Yiddish


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Yid·dish

 (yĭd′ĭsh)
n.
The language historically of Ashkenazic Jews of Central and Eastern Europe, resulting from a fusion of elements derived principally from medieval German dialects and secondarily from Hebrew and Aramaic, various Slavic languages, and Old French and Old Italian.

[Yiddish yidish, Jewish, Yiddish, from Middle High German jüdisch, Jewish, from jude, jüde, Jew, from Old High German judo, from Latin Iūdaeus; see Jew.]

Yid′dish adj.

Yiddish

(ˈjɪdɪʃ)
n
(Languages) a language spoken as a vernacular by Jews in Europe and elsewhere by Jewish emigrants, usually written in the Hebrew alphabet. Historically, it is a dialect of High German with an admixture of words of Hebrew, Romance, and Slavonic origin, developed in central and E Europe during the Middle Ages
adj
(Languages) in or relating to this language
[C19: from German jüdisch, from Jude Jew]

Yid•dish

(ˈyɪd ɪʃ)

n.
1. a language of central and E European Jews and their descendants elsewhere: based on Rhenish dialects of Middle High German with an admixture of vocabulary from Hebrew and Aramaic, the Slavic languages, and other sources, and written in the Hebrew alphabet.
adj.
2. of or pertaining to Yiddish.
[1885–90]
ThesaurusAntonymsRelated WordsSynonymsLegend:
Noun1.Yiddish - a dialect of High German including some Hebrew and other wordsYiddish - a dialect of High German including some Hebrew and other words; spoken in Europe as a vernacular by many Jews; written in the Hebrew script
schtick, schtik, shtick, shtik - (Yiddish) a devious trick; a bit of cheating; "how did you ever fall for a shtik like that?"
pisha paysha - (Yiddish) a card game for two players one of whom is usually a child; the deck is place face down with one card face upward; players draw from the deck alternately hoping to build up or down from the open card; the player with the fewest cards when the deck is exhausted is the winner
meshugaas, mishegaas, mishegoss - (Yiddish) craziness; senseless behavior or activity
schtick, schtik, shtick, shtik - (Yiddish) a prank or piece of clowning; "his shtik made us laugh"
schtick, schtik, shtick, shtik - (Yiddish) a contrived and often used bit of business that a performer uses to steal attention; "play it straight with no shtik"
tsuris - (Yiddish) aggravating trouble; "the frustrating tsuris he subjected himself to"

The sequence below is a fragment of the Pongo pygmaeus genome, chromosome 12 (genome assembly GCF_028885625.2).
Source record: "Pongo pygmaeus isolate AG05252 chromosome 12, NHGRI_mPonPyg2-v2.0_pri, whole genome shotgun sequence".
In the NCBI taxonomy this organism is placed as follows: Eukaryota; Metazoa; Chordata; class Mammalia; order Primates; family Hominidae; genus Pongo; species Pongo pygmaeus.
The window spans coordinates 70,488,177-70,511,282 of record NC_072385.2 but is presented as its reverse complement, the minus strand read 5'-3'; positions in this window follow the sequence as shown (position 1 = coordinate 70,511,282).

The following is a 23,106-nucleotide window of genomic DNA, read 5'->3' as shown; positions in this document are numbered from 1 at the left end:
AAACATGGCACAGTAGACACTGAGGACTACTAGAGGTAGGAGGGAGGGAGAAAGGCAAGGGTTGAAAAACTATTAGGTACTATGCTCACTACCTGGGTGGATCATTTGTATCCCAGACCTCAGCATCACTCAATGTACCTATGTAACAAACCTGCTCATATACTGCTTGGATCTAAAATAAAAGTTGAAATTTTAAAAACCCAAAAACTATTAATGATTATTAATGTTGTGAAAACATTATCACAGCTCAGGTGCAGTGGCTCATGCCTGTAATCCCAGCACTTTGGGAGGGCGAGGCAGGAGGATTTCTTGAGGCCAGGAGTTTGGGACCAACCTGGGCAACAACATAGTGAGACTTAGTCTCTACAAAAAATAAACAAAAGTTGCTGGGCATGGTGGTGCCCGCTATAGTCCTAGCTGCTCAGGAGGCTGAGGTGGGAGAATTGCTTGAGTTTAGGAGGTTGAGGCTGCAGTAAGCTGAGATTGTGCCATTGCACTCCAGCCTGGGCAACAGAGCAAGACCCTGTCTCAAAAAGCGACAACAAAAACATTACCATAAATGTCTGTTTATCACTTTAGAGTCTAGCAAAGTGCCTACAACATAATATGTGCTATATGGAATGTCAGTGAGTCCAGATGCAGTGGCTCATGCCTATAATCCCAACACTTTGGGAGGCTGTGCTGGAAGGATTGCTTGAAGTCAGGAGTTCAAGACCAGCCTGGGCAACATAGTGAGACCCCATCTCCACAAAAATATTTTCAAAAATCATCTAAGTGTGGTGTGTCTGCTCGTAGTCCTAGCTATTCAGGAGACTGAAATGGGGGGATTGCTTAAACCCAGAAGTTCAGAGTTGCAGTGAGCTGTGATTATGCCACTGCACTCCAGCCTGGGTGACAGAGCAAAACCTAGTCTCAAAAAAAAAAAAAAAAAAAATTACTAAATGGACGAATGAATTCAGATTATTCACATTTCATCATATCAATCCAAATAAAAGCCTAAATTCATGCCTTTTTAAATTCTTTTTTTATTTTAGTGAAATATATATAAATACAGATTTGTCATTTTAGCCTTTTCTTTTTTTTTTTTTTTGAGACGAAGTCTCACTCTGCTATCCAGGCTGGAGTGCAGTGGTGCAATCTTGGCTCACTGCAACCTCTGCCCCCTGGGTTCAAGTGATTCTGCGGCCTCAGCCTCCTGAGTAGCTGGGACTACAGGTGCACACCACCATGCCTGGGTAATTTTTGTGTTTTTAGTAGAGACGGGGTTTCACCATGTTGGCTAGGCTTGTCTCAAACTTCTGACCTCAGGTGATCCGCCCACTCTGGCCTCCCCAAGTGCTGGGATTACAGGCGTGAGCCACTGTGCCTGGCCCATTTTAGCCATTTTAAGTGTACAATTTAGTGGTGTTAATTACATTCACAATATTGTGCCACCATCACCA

chachka, tchotchke, tsatske, tshatshke - (Yiddish) an inexpensive showy trinket
schmaltz, schmalz, shmaltz - (Yiddish) excessive sentimentality in art or music
chutzpa, chutzpah, hutzpah - (Yiddish) unbelievable gall; insolence; audacity
schmegegge, shmegegge - (Yiddish) baloney; hot air; nonsense
German language, High German, German - the standard German language; developed historically from West Germanic
shmooze - (Yiddish) a warm heart-to-heart talk
kvetch - (Yiddish) a nagging complaint
megillah - (Yiddish) a long boring tediously detailed account; "he insisted on giving us the whole megillah"
tsoris - (Yiddish) trouble and suffering
nosh - (Yiddish) a snack or light meal
knish - (Yiddish) a baked or fried turnover filled with potato or meat or cheese; often eaten as a snack
bagel, beigel - (Yiddish) glazed yeast-raised doughnut-shaped roll with hard crust
mishpachah, mishpocha - (Yiddish) the entire family network of relatives by blood or marriage (and sometimes close friends); "she invited the whole mishpocha"
schmear, schmeer, shmear - (Yiddish) a batch of things that go together; "he bought the whole schmeer"
chachka, tchotchke, tchotchkeleh, tsatske, tshatshke - (Yiddish) an attractive, unconventional woman
chutzpanik - (Yiddish) a person characterized by chutzpa
ganef, ganof, gonif, goniff - (Yiddish) a thief or dishonest person or scoundrel (often used as a general term of abuse)
kibitzer - (Yiddish) a meddler who offers unwanted advice to others
klutz - (Yiddish) a clumsy dolt
knocker - (Yiddish) a big shot who knows it and acts that way; a boastful immoderate person
kvetch - (Yiddish) a constant complainer
mensch, mensh - a decent responsible person with admirable characteristics
meshuggeneh, meshuggener - (Yiddish) a crazy fool
nebbech, nebbish - (Yiddish) a timid unfortunate simpleton